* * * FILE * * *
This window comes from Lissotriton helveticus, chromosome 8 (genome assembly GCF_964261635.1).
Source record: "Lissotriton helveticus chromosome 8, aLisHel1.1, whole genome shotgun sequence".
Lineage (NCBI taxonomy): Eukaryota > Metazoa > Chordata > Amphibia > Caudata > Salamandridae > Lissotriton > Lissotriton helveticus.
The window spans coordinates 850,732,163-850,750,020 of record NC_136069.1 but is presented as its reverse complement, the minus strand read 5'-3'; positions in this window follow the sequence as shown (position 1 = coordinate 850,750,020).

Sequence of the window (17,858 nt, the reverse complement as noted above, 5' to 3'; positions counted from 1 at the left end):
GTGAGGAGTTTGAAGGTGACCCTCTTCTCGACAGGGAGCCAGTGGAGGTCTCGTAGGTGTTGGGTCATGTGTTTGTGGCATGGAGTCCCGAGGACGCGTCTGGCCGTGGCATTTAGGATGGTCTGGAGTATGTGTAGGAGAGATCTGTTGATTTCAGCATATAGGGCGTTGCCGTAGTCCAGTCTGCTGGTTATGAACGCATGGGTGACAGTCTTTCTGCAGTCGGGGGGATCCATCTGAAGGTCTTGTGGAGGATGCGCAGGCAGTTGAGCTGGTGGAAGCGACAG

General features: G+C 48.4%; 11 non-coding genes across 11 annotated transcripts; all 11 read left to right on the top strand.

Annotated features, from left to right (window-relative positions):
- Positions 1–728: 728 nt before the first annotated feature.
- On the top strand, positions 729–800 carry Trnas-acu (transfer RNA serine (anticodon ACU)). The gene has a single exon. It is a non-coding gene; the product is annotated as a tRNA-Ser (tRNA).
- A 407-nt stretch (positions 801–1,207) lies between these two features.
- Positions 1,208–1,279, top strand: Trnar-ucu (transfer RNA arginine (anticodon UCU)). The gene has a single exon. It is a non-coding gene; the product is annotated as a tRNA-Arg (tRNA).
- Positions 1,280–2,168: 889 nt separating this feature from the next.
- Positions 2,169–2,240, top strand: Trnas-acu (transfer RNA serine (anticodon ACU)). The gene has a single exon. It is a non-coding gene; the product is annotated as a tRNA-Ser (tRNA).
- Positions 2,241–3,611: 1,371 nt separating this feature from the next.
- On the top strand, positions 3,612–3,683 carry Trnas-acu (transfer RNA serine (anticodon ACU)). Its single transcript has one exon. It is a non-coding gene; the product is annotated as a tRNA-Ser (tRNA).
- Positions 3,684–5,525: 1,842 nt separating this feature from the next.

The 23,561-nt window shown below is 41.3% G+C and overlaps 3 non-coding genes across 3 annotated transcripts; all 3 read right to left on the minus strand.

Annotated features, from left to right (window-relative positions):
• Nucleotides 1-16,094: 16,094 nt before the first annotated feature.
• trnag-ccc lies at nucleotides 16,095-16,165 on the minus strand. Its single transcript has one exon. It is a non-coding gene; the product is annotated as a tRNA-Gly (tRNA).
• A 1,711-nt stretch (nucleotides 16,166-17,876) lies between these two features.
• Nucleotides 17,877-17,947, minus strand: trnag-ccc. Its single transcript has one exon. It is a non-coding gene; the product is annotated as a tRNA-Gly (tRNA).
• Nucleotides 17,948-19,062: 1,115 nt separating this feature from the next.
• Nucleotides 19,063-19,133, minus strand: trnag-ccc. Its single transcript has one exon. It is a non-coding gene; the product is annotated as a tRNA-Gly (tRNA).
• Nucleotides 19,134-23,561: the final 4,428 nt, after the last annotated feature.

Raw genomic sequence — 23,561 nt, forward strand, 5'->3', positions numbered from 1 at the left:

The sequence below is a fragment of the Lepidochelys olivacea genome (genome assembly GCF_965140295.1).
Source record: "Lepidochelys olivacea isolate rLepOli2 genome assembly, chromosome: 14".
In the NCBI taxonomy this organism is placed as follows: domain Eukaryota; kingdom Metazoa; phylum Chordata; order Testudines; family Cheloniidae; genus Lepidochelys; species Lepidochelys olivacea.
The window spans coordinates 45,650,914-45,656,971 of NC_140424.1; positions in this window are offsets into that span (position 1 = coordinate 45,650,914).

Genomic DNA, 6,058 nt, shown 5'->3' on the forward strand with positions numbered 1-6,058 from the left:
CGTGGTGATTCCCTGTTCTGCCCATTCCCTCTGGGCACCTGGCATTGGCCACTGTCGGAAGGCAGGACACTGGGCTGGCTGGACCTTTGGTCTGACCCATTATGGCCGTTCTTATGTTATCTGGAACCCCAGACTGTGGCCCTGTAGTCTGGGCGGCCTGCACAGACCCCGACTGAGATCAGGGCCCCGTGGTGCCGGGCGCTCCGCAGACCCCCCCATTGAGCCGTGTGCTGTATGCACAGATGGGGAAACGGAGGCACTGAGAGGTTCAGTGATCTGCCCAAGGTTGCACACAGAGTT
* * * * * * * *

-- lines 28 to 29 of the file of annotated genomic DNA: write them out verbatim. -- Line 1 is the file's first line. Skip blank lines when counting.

The sequence below is a fragment of the Lepidochelys olivacea genome (genome assembly GCF_965140295.1).
Source record: "Lepidochelys olivacea isolate rLepOli2 genome assembly, chromosome: 14".